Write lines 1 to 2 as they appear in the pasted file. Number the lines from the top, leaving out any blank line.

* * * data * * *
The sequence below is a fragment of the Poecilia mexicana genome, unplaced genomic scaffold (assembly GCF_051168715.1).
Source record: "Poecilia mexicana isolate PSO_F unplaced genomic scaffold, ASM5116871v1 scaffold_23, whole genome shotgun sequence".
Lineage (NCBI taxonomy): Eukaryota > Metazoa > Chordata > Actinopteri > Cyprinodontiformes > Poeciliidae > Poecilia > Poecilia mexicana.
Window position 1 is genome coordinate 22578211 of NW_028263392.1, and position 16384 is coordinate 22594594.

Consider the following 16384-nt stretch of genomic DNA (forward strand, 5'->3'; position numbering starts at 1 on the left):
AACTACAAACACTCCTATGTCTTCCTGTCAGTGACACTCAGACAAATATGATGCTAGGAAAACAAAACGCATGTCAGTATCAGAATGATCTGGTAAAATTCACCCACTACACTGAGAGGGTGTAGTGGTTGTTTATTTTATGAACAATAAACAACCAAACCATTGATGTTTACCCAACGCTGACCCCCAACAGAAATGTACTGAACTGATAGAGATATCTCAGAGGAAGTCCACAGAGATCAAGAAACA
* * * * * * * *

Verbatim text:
The sequence below is a fragment of the Poecilia mexicana genome, unplaced genomic scaffold (assembly GCF_051168715.1).
Source record: "Poecilia mexicana isolate PSO_F unplaced genomic scaffold, ASM5116871v1 scaffold_23, whole genome shotgun sequence".